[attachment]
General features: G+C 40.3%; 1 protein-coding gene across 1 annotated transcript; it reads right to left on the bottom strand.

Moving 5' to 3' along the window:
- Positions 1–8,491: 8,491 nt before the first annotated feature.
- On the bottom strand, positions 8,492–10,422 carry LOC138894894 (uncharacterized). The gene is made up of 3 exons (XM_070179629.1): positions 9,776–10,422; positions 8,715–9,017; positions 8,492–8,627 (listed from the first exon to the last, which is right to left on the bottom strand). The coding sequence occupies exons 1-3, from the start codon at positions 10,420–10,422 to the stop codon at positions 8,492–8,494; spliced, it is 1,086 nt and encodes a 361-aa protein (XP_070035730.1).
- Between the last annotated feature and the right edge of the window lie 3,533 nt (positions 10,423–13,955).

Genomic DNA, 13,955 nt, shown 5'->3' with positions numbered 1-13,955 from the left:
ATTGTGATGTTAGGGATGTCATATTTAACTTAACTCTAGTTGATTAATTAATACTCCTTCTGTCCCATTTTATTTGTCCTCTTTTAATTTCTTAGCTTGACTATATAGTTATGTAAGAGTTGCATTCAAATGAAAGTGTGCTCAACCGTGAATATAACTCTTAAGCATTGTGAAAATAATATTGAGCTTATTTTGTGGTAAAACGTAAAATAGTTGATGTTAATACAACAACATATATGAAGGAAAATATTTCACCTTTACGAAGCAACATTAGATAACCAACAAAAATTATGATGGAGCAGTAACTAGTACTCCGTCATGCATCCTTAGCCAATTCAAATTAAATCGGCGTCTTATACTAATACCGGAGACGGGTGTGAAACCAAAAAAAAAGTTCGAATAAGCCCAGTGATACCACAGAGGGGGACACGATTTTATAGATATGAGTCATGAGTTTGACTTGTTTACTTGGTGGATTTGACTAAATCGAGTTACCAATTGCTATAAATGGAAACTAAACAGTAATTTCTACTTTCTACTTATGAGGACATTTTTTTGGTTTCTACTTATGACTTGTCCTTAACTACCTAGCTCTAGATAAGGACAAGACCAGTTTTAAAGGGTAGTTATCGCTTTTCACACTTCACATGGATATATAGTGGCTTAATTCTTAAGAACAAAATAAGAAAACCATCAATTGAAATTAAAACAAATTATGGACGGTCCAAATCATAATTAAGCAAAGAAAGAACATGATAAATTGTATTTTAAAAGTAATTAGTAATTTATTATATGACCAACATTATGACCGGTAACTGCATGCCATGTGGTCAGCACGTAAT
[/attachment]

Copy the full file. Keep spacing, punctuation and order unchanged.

General features: G+C 40.3%; 1 protein-coding gene across 1 annotated transcript; it reads right to left on the bottom strand.

Moving 5' to 3' along the window:
- Positions 1–8,491: 8,491 nt before the first annotated feature.
- On the bottom strand, positions 8,492–10,422 carry LOC138894894 (uncharacterized). The gene is made up of 3 exons (XM_070179629.1): positions 9,776–10,422; positions 8,715–9,017; positions 8,492–8,627 (listed from the first exon to the last, which is right to left on the bottom strand). The coding sequence occupies exons 1-3, from the start codon at positions 10,420–10,422 to the stop codon at positions 8,492–8,494; spliced, it is 1,086 nt and encodes a 361-aa protein (XP_070035730.1).
- Between the last annotated feature and the right edge of the window lie 3,533 nt (positions 10,423–13,955).

Genomic DNA, 13,955 nt, shown 5'->3' with positions numbered 1-13,955 from the left:
ATTGTGATGTTAGGGATGTCATATTTAACTTAACTCTAGTTGATTAATTAATACTCCTTCTGTCCCATTTTATTTGTCCTCTTTTAATTTCTTAGCTTGACTATATAGTTATGTAAGAGTTGCATTCAAATGAAAGTGTGCTCAACCGTGAATATAACTCTTAAGCATTGTGAAAATAATATTGAGCTTATTTTGTGGTAAAACGTAAAATAGTTGATGTTAATACAACAACATATATGAAGGAAAATATTTCACCTTTACGAAGCAACATTAGATAACCAACAAAAATTATGATGGAGCAGTAACTAGTACTCCGTCATGCATCCTTAGCCAATTCAAATTAAATCGGCGTCTTATACTAATACCGGAGACGGGTGTGAAACCAAAAAAAAAGTTCGAATAAGCCCAGTGATACCACAGAGGGGGACACGATTTTATAGATATGAGTCATGAGTTTGACTTGTTTACTTGGTGGATTTGACTAAATCGAGTTACCAATTGCTATAAATGGAAACTAAACAGTAATTTCTACTTTCTACTTATGAGGACATTTTTTTGGTTTCTACTTATGACTTGTCCTTAACTACCTAGCTCTAGATAAGGACAAGACCAGTTTTAAAGGGTAGTTATCGCTTTTCACACTTCACATGGATATATAGTGGCTTAATTCTTAAGAACAAAATAAGAAAACCATCAATTGAAATTAAAACAAATTATGGACGGTCCAAATCATAATTAAGCAAAGAAAGAACATGATAAATTGTATTTTAAAAGTAATTAGTAATTTATTATATGACCAACATTATGACCGGTAACTGCATGCCATGTGGTCAGCACGTAAT